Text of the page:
Leader as teacher.  While leaders may draw inspiration and spiritual reserves from their sense of stewardship, ‘much of the leverage leaders can actually exert lies in helping people achieve more accurate, more insightful and more empowering views of reality . Senge argues that building on an existing ‘hierarchy of explanation’ leaders, can influence people’s view of reality at four levels: events, patterns of behaviour, systemic structures and the ‘purpose story’. By and large most managers and leaders tend to focus on the first two of these levels (and under their influence organizations do likewise). Leaders in learning organizations attend to all four, ‘but focus predominantly on purpose and systemic structure. Moreover they “teach” people throughout the organization to do likewise’ . This allows them to see ‘the big picture’ and to appreciate the structural forces that condition behaviour. By attending to purpose, leaders can cultivate an understanding of what the organization (and its members) are seeking to become. One of the issues here is that leaders often have strengths in one or two of the areas but are unable, for example, to develop systemic understanding. A key to success is being able to conceptualize insights so that they become public knowledge, ‘open to challenge and further improvement’ .

“Leader as teacher” is not about “teaching” people how to achieve their vision. It is about fostering learning, for everyone. Such leaders help people throughout the organization develop systemic understandings. Accepting this responsibility is the antidote to one of the most common downfalls of otherwise gifted teachers – losing their commitment to the truth. (Senge 1990: 356)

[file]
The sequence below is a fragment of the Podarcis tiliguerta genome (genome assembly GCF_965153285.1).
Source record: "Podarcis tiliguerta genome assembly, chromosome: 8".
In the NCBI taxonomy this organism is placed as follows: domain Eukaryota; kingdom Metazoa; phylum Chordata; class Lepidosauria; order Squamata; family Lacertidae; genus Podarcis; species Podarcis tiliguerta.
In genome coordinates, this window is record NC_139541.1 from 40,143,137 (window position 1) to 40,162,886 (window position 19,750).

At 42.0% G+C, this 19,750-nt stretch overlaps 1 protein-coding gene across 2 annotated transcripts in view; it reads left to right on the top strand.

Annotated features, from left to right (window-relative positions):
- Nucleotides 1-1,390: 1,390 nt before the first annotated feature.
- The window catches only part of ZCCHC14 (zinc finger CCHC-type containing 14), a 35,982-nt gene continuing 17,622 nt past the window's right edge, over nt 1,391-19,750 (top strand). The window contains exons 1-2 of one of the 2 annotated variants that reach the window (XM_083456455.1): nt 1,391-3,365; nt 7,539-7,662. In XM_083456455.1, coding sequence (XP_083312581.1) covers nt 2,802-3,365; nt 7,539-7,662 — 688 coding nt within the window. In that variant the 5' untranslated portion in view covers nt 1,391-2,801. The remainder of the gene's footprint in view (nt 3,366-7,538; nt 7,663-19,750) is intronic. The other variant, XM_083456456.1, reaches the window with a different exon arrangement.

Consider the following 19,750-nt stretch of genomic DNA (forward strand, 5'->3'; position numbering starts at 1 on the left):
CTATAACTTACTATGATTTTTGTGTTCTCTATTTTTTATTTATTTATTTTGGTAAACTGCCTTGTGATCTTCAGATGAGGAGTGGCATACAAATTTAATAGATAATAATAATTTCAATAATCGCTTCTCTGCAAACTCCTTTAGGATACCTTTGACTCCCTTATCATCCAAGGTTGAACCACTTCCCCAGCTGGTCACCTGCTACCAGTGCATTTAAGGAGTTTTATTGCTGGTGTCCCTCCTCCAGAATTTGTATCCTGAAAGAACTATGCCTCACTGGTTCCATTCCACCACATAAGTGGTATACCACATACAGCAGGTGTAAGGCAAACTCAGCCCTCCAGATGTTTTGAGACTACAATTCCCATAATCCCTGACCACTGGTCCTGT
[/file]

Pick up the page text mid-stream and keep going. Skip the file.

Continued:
Leaders have to create and manage creative tension – especially around the gap between vision and reality. Mastery of such tension allows for a fundamental shift. It enables the leader to see the truth in changing situations.

The process of exploring one’s performance, personality and fundamental aims in life (as Peter Senge is proposing) is a daunting task for most people. To do it we need considerable support, and the motivation to carry the task through some very uncomfortable periods. It calls for the integration of different aspects of our lives and experiences.

There is a straightforward question concerning the vision – will people want to sign up to it? Many people just want to go about doing their job!

Senge introduces all sorts of broader appreciations and attends to values but his theory is not fully set in a political or moral framework. His approach largely operates at the level of organizational interests and  there is no consideration of questions of social justice, democracy and exclusion.

Many people have suggested that Peter Senge has been ahead of his time and that his arguments are insightful and revolutionary. Has Senge’s vision of the learning organization and the disciplines it requires contributed to more informed and committed action with regard to organizational life?

Further reading